Chegg Will Turn the Page

 | Feb 14, 2014 | 2:45 PM EST
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Chegg (CHGG) delivered its first earnings call as a public company Thursday, following its disastrous initial public offering in November.

The college textbook renter and creator of a burgeoning suite of digital services for students debuted at $12.50 per share. Its stock never traded at that price, though. It dropped straight down from the moment it went live and bottomed out around $6.60 per share a couple of weeks ago. That gives the company an enterprise value of about $550 million as of Thursday's close. That enterprise value is down to about $440 million with today's near 20% decline.

Investors are slicing into the value of the company in part thanks to downgrades (including one from the co-manager of its IPO, Bank of America/Merrill Lynch) and tweaks to various sell-side models.

The culprit for all this negativity? Print textbook margins dropped in the fourth quarter. Everyone and his brother on the earnings call Thursday knew that it's because Amazon (AMZN) is coming into the space and pricing aggressively. This hurt Chegg's margins on print textbooks; however, Chegg still beat guidance handily for the quarter and provided first-quarter and full-year guidance above estimates. It also beat expectations on digital revenue, which came in at $16.7 million instead of $14.7 million.

Most bulls, like me, look at digital revenue as the real story. Chegg booked $50 million in 2013 with strong growth rates. It also promised that this growth would continue next year, along with many new services that it can launch. Chegg Study grew 66% year-on-year in the quarter. So, if Chegg can keep up the growth rate on digital and add more services to it, we could be talking about $100 million in digital revenue this year.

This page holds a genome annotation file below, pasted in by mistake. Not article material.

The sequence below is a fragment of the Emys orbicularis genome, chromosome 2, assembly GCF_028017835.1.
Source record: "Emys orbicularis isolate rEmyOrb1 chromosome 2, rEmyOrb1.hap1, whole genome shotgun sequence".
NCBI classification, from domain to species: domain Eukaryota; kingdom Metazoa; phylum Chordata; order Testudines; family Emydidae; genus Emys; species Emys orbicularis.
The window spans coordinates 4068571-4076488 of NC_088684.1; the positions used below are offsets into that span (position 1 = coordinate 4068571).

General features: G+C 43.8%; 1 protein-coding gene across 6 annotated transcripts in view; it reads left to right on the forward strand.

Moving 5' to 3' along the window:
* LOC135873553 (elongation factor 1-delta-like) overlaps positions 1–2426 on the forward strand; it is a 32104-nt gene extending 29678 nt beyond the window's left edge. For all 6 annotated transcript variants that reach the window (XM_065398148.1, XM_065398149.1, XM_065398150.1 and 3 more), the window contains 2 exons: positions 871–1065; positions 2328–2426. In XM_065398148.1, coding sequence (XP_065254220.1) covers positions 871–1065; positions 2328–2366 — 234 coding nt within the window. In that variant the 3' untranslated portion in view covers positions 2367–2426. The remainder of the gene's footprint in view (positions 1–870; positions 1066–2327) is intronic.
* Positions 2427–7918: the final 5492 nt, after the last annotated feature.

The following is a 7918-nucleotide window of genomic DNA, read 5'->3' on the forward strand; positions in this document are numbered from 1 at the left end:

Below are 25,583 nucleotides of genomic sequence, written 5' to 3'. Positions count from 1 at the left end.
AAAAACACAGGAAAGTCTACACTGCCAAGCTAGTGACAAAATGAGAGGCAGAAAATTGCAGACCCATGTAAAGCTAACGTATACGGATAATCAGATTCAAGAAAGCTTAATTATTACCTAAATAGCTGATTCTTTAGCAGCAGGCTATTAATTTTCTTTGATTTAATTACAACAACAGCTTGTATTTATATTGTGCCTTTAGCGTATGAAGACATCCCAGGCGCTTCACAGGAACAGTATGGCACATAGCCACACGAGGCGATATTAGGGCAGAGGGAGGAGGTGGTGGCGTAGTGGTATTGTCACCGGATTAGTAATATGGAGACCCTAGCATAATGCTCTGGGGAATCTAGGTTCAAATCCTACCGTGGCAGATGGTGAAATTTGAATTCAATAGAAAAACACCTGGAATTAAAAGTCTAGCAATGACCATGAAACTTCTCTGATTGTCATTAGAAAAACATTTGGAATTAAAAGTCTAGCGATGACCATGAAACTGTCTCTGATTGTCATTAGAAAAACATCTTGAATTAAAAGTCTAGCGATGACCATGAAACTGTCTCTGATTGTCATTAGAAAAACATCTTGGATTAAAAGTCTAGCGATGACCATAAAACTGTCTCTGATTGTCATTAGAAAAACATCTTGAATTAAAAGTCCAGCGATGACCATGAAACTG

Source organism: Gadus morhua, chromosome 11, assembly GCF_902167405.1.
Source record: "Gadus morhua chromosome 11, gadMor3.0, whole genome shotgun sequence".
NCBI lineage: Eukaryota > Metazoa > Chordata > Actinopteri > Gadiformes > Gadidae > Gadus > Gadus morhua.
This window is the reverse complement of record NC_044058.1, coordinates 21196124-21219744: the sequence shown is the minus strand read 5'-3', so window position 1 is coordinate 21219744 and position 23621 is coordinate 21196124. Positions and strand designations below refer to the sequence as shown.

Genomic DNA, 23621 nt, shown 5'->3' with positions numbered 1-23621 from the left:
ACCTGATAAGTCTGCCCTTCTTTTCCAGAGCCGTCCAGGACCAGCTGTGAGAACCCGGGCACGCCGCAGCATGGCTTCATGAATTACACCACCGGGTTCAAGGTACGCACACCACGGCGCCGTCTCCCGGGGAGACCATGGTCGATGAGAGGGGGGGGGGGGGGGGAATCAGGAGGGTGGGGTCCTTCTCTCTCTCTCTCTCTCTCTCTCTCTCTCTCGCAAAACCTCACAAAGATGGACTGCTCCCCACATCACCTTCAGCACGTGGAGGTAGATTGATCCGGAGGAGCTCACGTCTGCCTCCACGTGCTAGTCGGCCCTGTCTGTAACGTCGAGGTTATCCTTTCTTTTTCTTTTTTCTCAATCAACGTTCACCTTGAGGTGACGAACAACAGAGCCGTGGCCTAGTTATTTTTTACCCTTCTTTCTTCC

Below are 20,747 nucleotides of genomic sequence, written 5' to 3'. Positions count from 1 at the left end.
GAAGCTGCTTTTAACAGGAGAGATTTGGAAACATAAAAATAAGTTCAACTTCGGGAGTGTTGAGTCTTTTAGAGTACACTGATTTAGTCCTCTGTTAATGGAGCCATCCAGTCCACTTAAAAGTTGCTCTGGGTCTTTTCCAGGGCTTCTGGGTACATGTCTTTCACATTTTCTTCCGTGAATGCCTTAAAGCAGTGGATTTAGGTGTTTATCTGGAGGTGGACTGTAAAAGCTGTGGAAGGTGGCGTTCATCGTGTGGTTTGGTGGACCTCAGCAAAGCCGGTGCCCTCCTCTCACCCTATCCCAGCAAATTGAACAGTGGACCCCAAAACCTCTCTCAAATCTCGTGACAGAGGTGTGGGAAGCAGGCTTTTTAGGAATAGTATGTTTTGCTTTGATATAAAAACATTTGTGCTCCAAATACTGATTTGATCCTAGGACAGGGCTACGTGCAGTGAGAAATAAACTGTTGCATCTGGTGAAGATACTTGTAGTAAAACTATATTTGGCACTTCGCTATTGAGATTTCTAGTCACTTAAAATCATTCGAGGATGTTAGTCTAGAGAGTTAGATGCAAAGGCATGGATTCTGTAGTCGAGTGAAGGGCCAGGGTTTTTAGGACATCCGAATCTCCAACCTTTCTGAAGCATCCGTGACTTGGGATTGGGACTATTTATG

Growing at 80% a year, what's that worth? At the moment, the market is saying it's worth less than 10x trailing sales. Meanwhile, Facebook (FB) is worth 20x. That doesn't seem right. If it were 22x trailing digital sales, plus the cash Chegg has from the IPO, plus assuming the print business is worth nothing, you have a $14 stock. Yet the stock is trading at $6 and change.

But the market isn't giving the print business a zero; it's assigning a negative value on worries that Amazon is a big fish and it's going to put Chegg out of business by aggressively pricing textbooks.

It reminds me a little of Pandora (P) a few years ago, when the stock dropped to $8 after its IPO on news that Apple (AAPL) was working on a streaming music service. There's such a fear of a big player coming in to compete against the little guy that investors sell first and ask questions later. Yet Apple didn't put Pandora out of business. I have a feeling we will see the same thing play out here with Chegg.

Chegg isn't going out of business. There's too much value in its digital business that Amazon will never offer. But it will probably take about six months for this negative overhang to clear.

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